I began in the Philosophy section where I immediately came across Classics of Western Thought I: The Ancient World and Classics of Western Thought II: Middle Ages, Renaissance, and Reformation each only $0.75.  As I have the two other volumes from college way back in the early 00s, I decided to complete my collection.  These books will be “home” reads sometime in the coming years along with the two I had already.

Next is The Story of Philosophy by Will Durant, I purchased Durant’s The Story of Civilization a year ago and this book kept on popping up in my recommendation on Goodreads and Amazon.  This book won’t be read until I’ve read all the philosophy books I have on my reading list for the coming years, including Fear and Trembling by Soren Kierkegaard.  This book will cause me to reorder my reading list, but I’ve had in mind getting Kierkegaard and so it would be worth it.

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Biography and History

I hit the biography section next starting at the end of the alphabet and immediately came upon Roger Williams and The Creation of the American Soul by John M. Barry.  This was a very welcome find because it was recommended on the Current Reading: May 2018 in the LibraryThing forum History Fans by rocketjk and suddenly there it was in front of me.  Expect to see this book read sooner than all the others.

Then a few aisles down was the history section, which I looked at intensely through all categories–World, African, Asian, British, French, German, U.S., etc.  It was in the British section that I found the complete trilogy of James Morris’ (though Goodreads and LibraryThing has the name as Jan Morris…interesting) Pax Britannica trilogy (Heaven’s CommandPax Britannica, and Farewell the Trumpets).  For the last three or four months, I have been teased with only the last two volumes on the shelves but yesterday the first finally showed up on the shelves and I couldn’t help myself.  This series will probably be a “home” read in the coming years.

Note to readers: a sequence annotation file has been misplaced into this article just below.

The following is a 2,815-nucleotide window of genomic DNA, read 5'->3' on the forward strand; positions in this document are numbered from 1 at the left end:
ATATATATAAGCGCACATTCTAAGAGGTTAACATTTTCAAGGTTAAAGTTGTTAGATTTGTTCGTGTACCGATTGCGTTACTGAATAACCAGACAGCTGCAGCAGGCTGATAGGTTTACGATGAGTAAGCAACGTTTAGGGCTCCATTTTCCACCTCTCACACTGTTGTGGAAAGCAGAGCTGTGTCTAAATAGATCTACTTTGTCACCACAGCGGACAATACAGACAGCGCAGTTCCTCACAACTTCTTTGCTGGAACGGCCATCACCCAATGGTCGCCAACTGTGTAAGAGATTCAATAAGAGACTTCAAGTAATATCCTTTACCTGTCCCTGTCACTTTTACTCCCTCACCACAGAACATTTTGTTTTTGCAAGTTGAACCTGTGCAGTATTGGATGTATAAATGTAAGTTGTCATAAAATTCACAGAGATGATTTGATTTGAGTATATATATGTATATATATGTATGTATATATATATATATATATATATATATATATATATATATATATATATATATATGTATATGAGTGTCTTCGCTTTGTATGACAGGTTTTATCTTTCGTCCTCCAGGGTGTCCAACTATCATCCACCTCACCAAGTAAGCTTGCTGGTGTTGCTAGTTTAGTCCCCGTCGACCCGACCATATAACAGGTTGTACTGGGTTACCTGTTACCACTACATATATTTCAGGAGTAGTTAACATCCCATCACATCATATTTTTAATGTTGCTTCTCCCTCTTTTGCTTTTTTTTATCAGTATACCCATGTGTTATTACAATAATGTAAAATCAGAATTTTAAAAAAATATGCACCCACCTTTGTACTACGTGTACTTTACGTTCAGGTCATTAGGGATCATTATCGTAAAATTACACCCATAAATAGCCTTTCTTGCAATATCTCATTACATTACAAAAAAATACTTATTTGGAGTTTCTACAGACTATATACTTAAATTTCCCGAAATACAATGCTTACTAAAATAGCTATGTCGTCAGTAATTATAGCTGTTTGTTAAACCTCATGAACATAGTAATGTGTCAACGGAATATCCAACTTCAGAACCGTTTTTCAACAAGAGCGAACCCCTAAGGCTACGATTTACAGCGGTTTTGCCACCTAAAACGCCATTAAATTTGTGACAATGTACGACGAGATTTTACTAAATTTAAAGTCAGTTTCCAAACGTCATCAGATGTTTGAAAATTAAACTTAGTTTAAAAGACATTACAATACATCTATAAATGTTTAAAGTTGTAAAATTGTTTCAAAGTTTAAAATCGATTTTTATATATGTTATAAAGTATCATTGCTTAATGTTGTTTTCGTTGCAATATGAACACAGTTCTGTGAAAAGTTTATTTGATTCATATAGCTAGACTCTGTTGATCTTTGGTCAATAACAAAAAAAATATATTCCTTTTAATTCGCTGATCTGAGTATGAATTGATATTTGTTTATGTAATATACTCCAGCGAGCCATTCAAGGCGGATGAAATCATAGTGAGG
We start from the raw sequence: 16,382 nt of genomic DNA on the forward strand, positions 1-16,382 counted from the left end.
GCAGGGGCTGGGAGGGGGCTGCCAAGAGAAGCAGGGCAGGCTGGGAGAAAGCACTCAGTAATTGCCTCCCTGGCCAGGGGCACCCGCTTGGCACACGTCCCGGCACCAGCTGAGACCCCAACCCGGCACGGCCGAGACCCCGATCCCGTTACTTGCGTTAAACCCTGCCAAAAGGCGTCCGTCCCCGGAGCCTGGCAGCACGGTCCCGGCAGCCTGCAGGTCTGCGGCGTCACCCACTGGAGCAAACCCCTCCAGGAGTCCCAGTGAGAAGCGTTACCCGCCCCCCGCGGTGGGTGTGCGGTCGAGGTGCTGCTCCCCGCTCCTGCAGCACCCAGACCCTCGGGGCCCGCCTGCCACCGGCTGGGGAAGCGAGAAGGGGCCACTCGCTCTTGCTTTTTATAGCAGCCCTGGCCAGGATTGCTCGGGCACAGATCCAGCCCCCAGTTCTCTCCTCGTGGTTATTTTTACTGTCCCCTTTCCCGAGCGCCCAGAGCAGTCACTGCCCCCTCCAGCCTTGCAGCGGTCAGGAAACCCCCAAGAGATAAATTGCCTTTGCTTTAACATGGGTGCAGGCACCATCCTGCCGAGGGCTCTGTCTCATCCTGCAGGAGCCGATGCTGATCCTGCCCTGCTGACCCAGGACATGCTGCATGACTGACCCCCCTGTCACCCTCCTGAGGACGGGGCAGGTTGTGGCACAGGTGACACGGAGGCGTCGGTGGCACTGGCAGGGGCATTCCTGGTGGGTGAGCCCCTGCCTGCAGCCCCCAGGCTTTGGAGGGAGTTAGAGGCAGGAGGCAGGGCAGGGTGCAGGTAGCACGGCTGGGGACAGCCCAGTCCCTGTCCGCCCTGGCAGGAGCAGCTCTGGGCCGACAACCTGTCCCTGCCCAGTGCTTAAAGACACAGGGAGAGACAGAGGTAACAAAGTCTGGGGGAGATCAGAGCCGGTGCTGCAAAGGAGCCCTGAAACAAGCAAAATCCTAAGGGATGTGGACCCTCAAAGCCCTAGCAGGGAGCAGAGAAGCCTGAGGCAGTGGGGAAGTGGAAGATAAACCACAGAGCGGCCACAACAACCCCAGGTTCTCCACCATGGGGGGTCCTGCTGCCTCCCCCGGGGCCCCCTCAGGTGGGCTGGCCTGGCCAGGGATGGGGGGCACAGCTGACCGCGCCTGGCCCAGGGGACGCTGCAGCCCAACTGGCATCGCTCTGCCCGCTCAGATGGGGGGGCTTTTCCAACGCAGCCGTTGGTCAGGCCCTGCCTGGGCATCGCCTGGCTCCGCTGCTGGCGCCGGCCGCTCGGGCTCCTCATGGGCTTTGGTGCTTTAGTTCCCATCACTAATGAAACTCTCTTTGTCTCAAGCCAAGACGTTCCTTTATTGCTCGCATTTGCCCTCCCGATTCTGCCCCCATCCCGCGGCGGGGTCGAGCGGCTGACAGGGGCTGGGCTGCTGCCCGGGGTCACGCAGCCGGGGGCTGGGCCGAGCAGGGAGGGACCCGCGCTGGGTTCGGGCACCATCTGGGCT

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Fantasy

I spent an equal amount of time in the fantasy aisle as I focused on finding books by women authors–look for a post tomorrow or next week related to this topic–that I feel that my former reading is seriously lacking.  After some near misses, I finally found J.V. Jones’ Book of Words trilogy (The Baker’s BoysA Man Betrayed, and Master and Fool).  If not for the missing of book 4, I would have purchased her Sword of Shadows series of six books.

After some more searching I came across C.S. Friedman’s The Coldfire Trilogy (Black Sun RisingWhen True Night Falls, and Crown of Shadows).  Honestly I had to be reminded by another book of Friedman that she was an actual woman author when I read the “about the author” because I knew the name but couldn’t remember her gender.  So I was glad I took the time to investigate.

My final book from the section was The Lions of Al-Rassan by Guy Gavriel Kay, at this point I was feeling lucky and began looking for well thought of books regardless of the writer.  Kay has always been a author I’ve seen well thought of as is Al-Rassan, so finding this book made it a must buy (at this point it was why not I’ve already had 14 books what is one more?).  When will I get to these books?  Good question, I’ve got to redo my schedule to add in numerous fantasy books I’ve purchased the last six months.